One of my four children was an awesome, quiet and compliant sleeper. The other three were nocturnal creatures who used any and all methods to delay going to sleep. They would wake up and roam. They would wake me up and want to play.
Mommy doesn't play well at 2:30 a.m.
By trial and error, I finally figured out what worked for each child, as each and every child, despite the same genetic make-up or the same set of parents, was frustratingly, maddening different. When Sam was an infant until three years old, he would go to sleep easily but he would awaken every two hours, scream for an hour, then fall back asleep, only to awaken two hours later for a one-hour blood-chilling, white-knuckled, red-faced crying and screaming fit. For three years the child did this....then his brother Jacob was born.
Jacob was perfect. He would coo and smile and I'd put him in his crib wide-awake after his warm bath; this out of necessity because I was dealing with his older, autistic brother. I'd go back in his nursery and look at him in the crib, and he would be sound asleep, his little hands curled in wee little fists. I would stand there and look at him (and check for breathing, who am I kidding?) while Sam would have an autistic meltdown.
Then, Jacob became a toddler, and graduated to a twin bed. I did not go the toddler bed route with him because someone gave me a twin bed, and so it was his. But here's the thing: he would roll right out of that bed, plop on the floor, and cry out. Or, he'd roll out of bed, sit up, and wake me up to play, or, worse -- wake up his brother to play. The thing about Jacob was, he was so darn cute! "Why yes Jacob baby boy, let's play dinosaurs at two in the morning!"
Then, years later, Laura was born. Laura was much like Jacob in that, as an infant, she too would go to sleep easily. Then, we made her convertible crib into a toddler bed...and naptimes stopped altogether. Bedtimes were hard. She did not want to stop having fun to sleep at night, plus she had so much fun during the day she wanted to party every night. With her parents.
Out of necessity, I have developed some strategies that have helped stop nocturnal visitors. Laura now sleeps through the night in her twin bed; Sam has moved out (he's 21) and Jacob is at college. So, there is hope yet!
1. Make a consistent bedtime routine. About an hour before, start the bedtime routine. Regardless of the age of the child, draw a nice, warm bath using safety precautions, and always, always stay with your child. One thing that I found helped all my kids was utilizing bedtime bath that had sleep-inducing, calming lavender in it, such as Johnson's Baby Bedtime Bubble Bath. This would calm them and help them prepare to sleep. In fact, I use this too for my bath. An essential oil that is a favorite of mine too is California Baby Essential Oil Bath Drop - Calming Bedtime (which I also use in my bath).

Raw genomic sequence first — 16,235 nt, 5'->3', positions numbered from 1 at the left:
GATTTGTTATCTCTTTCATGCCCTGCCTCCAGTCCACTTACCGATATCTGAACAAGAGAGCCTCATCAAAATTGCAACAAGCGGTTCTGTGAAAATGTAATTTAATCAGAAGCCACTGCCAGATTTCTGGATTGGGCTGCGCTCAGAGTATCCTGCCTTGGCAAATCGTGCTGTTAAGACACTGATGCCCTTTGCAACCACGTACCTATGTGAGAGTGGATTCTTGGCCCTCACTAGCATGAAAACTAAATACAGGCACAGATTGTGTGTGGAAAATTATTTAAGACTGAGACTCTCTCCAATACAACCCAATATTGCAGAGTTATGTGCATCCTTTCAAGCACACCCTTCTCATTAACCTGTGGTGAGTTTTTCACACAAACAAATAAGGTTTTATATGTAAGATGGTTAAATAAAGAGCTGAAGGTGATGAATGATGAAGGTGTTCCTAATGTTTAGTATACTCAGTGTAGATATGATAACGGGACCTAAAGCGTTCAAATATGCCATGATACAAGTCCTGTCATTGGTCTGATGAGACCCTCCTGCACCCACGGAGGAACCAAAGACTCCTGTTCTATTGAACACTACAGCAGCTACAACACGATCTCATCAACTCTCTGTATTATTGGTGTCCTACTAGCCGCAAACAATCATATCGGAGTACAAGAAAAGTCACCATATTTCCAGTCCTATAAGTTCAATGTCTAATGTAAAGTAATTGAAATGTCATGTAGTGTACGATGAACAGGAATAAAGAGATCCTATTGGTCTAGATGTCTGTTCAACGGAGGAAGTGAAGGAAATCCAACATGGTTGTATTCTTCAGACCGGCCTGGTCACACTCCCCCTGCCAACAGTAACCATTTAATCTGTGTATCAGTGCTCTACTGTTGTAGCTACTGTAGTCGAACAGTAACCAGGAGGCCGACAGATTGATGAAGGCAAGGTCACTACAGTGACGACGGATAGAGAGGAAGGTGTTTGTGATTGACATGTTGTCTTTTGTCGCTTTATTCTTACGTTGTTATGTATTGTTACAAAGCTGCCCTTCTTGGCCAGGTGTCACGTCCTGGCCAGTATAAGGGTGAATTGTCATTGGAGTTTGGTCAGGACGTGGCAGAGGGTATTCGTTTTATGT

Within the bedtime routine, read non-stimulating books. Have soft lighting (no glaring and bright lights in the house at night) that will encourage the brain to think it's time to go to lullabye land. If the child uses a nightlight, turn it on and cuddle with the child, all warm and cozy, in his room, either in a chair if the child is really young or in his own bed. Non-stimulating books are important as you want to encourage reading, yes, but you want soft, sweet books that also encourage sleepiness. A great, soothing read that's good for toddler and preschool children alike is Bedtime by Elizabeth Verdick (see below). Bedtime helps engage children in a delightful story in which they can see that going to bed is an enjoyable experience.
2. Prevent roll-outs to keep a child in bed during sleep. When Jacob would roll out of bed, he would fall on the floor and wake up. His cries would either wake me up or he'd pitter-pat in my bedroom to ask for a dinosaur playmate.
Sidebar: One night when I heard him scream, I ran in his room without wearing my glasses, and it was dark...I stepped right on a plastic dinosaur. Stegosaurus to be exact. Heaven help me, there's isn't much more in the world that is more painful than stepping on a stegosaurus with your bare feet. One bedtime routine I immediately put in place that night was a 15-minute floor cleanup after bath and before reading time.